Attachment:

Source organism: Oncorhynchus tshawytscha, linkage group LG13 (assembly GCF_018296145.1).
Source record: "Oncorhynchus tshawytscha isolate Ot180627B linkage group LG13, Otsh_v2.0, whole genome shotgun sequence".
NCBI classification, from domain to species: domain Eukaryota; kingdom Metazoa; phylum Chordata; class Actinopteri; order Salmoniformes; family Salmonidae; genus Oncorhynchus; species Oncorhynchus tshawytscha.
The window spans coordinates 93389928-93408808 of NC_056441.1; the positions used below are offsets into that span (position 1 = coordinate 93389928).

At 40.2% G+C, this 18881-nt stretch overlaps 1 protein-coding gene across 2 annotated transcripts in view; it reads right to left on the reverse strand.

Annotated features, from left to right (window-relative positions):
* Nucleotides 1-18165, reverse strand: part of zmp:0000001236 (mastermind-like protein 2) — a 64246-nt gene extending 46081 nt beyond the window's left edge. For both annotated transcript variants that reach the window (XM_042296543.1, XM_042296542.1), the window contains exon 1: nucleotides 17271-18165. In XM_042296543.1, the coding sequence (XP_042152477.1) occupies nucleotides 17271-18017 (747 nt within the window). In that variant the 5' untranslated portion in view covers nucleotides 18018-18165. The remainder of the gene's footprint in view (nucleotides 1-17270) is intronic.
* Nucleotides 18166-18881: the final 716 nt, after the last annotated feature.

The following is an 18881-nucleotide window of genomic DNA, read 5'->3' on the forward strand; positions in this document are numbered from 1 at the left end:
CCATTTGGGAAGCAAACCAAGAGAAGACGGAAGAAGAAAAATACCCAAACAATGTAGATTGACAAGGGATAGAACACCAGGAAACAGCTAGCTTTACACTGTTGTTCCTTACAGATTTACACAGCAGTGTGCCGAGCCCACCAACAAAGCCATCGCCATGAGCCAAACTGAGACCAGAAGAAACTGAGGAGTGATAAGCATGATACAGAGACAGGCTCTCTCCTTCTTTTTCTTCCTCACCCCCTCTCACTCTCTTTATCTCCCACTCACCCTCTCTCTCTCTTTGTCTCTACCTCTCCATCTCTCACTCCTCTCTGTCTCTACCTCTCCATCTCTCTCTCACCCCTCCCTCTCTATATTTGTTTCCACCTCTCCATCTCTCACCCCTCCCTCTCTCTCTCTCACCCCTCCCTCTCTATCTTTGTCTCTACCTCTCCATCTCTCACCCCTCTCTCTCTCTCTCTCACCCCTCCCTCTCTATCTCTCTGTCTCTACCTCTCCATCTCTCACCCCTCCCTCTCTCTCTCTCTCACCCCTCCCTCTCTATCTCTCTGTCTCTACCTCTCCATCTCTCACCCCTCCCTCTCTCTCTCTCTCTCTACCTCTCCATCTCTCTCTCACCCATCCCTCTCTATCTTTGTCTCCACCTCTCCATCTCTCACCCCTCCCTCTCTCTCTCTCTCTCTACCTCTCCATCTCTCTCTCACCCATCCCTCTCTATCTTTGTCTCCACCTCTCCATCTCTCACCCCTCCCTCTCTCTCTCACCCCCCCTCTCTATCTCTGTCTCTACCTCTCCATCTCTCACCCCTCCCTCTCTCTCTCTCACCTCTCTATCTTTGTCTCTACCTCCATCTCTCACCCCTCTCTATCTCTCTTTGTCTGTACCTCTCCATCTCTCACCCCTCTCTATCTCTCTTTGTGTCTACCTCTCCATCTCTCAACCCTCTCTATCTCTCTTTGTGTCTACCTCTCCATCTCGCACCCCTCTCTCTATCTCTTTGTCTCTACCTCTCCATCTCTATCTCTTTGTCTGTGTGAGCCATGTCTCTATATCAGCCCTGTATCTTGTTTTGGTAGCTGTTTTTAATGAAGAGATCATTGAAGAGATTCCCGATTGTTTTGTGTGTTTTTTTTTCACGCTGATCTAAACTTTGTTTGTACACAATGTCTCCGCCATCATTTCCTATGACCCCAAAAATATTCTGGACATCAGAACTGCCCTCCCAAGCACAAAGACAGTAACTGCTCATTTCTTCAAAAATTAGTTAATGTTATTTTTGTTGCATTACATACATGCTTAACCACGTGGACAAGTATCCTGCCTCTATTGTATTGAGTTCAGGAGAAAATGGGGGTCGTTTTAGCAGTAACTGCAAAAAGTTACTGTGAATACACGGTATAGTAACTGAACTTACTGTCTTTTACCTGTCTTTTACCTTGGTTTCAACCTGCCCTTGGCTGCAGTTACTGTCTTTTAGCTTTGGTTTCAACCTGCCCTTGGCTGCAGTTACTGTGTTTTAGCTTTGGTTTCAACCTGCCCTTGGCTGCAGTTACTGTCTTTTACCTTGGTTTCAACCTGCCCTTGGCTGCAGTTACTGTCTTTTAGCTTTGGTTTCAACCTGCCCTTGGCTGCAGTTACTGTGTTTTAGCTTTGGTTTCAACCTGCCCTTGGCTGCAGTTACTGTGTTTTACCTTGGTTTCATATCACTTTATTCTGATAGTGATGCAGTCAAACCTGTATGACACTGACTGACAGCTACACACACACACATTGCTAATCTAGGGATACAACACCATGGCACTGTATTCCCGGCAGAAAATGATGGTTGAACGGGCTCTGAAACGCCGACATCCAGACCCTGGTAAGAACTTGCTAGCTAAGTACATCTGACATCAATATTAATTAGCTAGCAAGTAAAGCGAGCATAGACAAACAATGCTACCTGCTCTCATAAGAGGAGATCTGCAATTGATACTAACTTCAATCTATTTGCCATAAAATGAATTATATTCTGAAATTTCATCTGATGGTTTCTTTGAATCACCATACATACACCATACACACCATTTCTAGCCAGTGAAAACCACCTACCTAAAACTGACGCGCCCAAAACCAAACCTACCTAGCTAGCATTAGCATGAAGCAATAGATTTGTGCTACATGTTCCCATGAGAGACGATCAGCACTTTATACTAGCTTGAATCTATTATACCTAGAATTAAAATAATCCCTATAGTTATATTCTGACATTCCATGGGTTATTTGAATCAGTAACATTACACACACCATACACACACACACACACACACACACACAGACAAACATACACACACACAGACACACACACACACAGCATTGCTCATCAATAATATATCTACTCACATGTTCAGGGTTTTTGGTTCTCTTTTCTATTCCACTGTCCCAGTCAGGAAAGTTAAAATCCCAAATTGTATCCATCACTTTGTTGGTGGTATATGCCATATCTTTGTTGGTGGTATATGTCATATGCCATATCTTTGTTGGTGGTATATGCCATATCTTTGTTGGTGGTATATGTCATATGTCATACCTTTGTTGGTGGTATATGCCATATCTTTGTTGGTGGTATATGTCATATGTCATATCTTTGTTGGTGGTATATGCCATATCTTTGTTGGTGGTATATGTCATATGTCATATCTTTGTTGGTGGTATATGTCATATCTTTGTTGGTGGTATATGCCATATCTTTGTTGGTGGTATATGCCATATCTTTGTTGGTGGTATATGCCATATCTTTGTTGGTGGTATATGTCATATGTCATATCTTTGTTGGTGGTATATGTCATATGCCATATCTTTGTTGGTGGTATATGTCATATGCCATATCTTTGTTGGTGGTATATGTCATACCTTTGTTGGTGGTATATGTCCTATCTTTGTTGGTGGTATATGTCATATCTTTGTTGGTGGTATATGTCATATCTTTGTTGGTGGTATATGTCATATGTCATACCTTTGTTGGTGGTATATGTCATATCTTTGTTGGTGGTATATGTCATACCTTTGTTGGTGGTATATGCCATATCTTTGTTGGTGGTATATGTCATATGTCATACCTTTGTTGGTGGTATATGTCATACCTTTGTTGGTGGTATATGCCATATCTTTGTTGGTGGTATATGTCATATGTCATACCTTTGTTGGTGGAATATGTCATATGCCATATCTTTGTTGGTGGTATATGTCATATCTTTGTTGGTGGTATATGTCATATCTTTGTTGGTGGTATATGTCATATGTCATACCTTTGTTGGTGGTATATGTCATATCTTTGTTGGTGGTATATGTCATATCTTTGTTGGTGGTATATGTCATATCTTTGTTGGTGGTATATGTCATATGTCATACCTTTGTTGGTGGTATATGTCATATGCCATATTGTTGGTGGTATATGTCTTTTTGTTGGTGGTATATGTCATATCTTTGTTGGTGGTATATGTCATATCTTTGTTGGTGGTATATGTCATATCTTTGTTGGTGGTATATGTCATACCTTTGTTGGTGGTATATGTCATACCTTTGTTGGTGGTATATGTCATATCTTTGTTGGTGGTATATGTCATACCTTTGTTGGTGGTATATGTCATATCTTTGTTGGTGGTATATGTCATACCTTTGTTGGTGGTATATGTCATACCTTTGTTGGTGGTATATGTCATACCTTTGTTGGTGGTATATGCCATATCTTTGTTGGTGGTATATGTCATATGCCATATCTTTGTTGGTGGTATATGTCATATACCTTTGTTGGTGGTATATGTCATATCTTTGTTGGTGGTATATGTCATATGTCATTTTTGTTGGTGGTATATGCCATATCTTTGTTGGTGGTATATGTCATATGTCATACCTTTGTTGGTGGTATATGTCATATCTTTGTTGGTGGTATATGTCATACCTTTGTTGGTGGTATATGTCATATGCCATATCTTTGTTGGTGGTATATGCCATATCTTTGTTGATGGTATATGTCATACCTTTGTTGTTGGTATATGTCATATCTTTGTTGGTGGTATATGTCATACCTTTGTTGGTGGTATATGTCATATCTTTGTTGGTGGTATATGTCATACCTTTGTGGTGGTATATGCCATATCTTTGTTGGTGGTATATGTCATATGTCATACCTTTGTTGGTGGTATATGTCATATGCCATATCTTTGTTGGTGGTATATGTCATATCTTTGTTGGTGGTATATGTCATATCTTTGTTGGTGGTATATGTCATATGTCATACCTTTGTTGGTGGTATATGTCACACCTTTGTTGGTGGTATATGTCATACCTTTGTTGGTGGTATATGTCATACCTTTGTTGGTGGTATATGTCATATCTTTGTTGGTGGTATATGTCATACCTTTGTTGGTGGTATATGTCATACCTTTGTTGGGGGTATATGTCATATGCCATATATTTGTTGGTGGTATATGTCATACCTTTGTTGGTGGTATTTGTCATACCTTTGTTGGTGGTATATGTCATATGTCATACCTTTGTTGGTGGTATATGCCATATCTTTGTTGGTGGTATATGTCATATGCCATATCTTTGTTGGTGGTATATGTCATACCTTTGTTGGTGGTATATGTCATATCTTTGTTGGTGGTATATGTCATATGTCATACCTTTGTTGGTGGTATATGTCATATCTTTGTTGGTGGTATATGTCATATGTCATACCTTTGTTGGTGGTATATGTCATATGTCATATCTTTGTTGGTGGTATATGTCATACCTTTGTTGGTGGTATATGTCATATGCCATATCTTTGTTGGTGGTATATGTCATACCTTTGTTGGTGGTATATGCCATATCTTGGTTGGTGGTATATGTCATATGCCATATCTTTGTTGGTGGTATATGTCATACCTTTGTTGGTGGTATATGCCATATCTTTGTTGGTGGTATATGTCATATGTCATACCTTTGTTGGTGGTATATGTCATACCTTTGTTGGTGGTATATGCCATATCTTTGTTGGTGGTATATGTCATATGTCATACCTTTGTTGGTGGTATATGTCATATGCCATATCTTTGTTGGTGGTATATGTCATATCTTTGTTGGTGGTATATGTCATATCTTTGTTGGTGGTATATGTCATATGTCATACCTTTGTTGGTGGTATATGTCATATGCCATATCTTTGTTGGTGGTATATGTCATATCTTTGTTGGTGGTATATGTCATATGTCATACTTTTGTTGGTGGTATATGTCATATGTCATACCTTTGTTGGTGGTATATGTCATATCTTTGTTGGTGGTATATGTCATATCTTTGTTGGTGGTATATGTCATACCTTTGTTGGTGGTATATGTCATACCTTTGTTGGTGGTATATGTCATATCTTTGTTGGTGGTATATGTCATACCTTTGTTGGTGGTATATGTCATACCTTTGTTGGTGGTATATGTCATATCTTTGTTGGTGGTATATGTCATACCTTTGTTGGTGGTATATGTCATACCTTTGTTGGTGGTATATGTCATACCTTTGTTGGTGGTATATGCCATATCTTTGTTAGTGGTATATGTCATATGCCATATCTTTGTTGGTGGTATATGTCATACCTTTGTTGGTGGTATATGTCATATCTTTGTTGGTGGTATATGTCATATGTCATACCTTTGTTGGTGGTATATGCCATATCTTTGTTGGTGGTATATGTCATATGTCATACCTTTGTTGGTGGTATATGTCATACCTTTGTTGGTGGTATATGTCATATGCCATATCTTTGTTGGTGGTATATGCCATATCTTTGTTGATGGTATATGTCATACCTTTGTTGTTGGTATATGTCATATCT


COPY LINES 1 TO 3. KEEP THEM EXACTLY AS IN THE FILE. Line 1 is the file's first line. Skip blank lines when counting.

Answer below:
Source organism: Oncorhynchus tshawytscha, linkage group LG13 (assembly GCF_018296145.1).
Source record: "Oncorhynchus tshawytscha isolate Ot180627B linkage group LG13, Otsh_v2.0, whole genome shotgun sequence".
NCBI classification, from domain to species: domain Eukaryota; kingdom Metazoa; phylum Chordata; class Actinopteri; order Salmoniformes; family Salmonidae; genus Oncorhynchus; species Oncorhynchus tshawytscha.